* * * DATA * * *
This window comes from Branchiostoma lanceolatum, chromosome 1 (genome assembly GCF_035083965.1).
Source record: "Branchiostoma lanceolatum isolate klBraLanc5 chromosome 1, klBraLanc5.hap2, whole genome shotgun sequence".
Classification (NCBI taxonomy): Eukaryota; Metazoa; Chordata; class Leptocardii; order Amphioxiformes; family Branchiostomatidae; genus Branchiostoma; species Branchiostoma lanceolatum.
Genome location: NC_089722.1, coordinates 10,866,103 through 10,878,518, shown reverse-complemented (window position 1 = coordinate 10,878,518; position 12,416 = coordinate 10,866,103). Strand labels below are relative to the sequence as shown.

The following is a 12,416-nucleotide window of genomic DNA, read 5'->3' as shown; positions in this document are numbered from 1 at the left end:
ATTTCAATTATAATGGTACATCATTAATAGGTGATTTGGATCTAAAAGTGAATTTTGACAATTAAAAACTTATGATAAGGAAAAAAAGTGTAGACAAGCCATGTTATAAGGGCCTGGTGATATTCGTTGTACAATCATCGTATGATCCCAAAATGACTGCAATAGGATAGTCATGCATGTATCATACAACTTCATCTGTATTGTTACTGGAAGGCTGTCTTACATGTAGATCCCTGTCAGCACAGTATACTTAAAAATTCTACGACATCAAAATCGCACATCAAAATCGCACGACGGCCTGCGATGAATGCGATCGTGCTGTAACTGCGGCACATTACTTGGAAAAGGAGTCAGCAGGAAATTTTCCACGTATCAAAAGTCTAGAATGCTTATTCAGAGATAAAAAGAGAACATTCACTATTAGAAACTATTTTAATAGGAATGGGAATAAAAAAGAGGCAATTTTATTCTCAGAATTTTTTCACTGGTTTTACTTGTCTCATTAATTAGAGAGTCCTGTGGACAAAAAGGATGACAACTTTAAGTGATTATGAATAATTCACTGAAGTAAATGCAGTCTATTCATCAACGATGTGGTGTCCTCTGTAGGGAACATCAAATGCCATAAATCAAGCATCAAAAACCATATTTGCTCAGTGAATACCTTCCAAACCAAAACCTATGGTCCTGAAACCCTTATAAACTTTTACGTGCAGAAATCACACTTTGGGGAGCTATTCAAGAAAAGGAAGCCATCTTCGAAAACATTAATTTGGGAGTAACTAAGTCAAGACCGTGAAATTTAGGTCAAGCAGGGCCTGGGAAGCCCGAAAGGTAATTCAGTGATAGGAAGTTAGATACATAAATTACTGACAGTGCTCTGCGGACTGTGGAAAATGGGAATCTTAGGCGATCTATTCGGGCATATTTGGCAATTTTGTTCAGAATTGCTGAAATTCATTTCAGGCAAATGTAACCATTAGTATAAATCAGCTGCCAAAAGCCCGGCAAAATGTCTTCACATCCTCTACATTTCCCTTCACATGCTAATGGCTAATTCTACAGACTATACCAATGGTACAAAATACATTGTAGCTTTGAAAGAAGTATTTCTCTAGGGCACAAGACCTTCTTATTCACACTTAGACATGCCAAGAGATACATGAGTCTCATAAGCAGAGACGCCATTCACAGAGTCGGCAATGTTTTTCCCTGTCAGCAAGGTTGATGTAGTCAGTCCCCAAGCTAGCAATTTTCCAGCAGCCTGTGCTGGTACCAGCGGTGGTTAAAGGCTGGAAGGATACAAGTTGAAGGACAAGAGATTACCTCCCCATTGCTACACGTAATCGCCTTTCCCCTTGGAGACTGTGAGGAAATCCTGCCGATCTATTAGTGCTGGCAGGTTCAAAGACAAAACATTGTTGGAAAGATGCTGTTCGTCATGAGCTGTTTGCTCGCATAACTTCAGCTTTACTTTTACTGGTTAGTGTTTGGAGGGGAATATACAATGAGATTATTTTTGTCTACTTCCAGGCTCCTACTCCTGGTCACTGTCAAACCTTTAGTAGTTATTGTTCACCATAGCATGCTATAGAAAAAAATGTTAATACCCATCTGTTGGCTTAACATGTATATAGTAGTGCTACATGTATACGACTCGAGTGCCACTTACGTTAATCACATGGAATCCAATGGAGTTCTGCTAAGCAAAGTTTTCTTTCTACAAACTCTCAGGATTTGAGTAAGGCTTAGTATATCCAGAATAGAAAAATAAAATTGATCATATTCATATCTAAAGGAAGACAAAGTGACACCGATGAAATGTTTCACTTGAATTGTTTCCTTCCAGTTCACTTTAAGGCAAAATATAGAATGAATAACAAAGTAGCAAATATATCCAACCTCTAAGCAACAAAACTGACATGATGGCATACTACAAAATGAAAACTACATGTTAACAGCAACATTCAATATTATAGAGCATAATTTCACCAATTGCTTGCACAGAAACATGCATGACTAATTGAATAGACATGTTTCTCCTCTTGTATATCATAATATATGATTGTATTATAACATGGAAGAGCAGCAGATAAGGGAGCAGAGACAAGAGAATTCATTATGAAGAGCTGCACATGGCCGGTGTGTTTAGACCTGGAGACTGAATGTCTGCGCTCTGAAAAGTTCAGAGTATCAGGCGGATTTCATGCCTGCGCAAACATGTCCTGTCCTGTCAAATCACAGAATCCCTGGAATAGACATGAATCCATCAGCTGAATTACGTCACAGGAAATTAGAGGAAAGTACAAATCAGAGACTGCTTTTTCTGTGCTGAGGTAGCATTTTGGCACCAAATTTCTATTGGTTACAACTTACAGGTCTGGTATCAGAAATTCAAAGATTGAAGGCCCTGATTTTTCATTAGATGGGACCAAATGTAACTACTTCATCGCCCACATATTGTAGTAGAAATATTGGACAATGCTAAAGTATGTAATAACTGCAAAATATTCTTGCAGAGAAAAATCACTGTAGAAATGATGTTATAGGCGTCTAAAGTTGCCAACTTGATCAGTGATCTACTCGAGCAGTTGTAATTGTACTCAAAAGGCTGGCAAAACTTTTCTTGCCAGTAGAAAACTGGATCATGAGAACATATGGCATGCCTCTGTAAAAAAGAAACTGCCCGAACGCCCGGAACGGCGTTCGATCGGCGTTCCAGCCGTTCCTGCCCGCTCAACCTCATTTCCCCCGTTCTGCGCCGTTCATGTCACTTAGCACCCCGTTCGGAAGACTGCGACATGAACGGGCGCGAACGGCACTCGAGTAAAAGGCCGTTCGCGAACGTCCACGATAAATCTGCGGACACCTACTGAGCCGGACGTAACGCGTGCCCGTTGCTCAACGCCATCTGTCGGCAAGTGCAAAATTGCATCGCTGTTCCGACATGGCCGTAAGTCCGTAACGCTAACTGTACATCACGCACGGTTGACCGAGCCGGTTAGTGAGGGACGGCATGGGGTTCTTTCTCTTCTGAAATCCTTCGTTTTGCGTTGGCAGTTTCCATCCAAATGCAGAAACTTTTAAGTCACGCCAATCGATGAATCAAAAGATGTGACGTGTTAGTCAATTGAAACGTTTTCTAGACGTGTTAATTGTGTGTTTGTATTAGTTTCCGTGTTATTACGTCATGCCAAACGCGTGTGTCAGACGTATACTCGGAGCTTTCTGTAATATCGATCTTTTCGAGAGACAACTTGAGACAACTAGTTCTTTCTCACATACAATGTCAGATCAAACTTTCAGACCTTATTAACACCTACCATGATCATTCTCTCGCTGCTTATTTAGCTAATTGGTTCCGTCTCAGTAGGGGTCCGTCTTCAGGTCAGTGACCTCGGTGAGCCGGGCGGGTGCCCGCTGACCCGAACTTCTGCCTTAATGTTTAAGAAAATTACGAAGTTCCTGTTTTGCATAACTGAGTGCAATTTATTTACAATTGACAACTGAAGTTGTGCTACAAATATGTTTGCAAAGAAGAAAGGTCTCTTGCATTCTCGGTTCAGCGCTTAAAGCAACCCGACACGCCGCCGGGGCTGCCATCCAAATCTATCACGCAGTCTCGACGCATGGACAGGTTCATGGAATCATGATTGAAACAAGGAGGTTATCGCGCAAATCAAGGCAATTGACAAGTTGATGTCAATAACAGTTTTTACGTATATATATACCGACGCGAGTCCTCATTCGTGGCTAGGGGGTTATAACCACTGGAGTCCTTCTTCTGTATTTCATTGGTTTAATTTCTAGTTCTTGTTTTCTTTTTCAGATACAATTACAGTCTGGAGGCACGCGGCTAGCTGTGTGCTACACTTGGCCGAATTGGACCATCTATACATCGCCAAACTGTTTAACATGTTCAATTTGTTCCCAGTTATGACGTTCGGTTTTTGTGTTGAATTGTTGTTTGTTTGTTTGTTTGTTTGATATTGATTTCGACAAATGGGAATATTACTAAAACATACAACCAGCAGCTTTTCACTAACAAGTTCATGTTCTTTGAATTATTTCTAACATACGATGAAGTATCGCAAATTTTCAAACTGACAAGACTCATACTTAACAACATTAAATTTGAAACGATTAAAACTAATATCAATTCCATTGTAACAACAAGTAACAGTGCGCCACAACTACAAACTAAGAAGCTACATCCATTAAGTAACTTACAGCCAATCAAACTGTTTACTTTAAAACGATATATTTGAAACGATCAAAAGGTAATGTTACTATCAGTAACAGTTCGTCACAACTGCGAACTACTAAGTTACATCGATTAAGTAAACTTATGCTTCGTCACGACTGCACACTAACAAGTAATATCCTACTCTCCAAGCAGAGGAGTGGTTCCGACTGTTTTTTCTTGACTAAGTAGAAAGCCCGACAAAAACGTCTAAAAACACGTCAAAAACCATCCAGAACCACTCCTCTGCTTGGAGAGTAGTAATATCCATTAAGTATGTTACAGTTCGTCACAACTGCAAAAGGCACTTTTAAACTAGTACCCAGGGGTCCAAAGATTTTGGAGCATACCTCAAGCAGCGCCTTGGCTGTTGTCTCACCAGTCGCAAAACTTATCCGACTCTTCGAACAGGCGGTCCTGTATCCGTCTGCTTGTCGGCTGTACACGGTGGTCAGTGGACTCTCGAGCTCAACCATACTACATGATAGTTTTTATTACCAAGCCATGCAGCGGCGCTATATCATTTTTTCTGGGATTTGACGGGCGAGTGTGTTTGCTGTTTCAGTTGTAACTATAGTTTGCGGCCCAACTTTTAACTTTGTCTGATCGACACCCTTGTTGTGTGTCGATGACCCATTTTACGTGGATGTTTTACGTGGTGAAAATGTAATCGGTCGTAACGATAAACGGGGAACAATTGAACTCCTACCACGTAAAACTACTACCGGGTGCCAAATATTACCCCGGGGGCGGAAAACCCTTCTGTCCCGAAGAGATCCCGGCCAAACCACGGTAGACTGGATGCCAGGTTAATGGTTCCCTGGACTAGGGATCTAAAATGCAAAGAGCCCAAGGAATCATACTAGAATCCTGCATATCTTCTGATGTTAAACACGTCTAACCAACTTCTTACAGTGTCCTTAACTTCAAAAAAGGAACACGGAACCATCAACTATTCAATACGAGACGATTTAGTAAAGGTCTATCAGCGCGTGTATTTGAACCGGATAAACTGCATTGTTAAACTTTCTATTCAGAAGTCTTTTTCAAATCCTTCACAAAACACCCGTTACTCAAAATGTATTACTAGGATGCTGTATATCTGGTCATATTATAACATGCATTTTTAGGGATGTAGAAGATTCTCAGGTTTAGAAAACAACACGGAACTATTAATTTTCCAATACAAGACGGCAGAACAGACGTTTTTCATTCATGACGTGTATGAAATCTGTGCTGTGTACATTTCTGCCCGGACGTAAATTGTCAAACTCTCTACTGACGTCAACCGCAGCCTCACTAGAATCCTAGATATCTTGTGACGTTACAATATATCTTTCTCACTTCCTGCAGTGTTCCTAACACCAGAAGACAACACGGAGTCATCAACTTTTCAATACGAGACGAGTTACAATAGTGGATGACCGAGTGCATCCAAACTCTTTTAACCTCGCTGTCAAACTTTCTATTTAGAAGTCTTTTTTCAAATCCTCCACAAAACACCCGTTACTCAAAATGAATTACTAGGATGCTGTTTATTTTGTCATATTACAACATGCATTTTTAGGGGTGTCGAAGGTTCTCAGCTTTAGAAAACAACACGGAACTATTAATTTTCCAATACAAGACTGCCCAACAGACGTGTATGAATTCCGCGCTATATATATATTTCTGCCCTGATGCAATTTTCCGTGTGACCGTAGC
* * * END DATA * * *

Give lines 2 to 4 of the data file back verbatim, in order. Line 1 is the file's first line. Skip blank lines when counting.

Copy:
Source record: "Branchiostoma lanceolatum isolate klBraLanc5 chromosome 1, klBraLanc5.hap2, whole genome shotgun sequence".
Classification (NCBI taxonomy): Eukaryota; Metazoa; Chordata; class Leptocardii; order Amphioxiformes; family Branchiostomatidae; genus Branchiostoma; species Branchiostoma lanceolatum.
Genome location: NC_089722.1, coordinates 10,866,103 through 10,878,518, shown reverse-complemented (window position 1 = coordinate 10,878,518; position 12,416 = coordinate 10,866,103). Strand labels below are relative to the sequence as shown.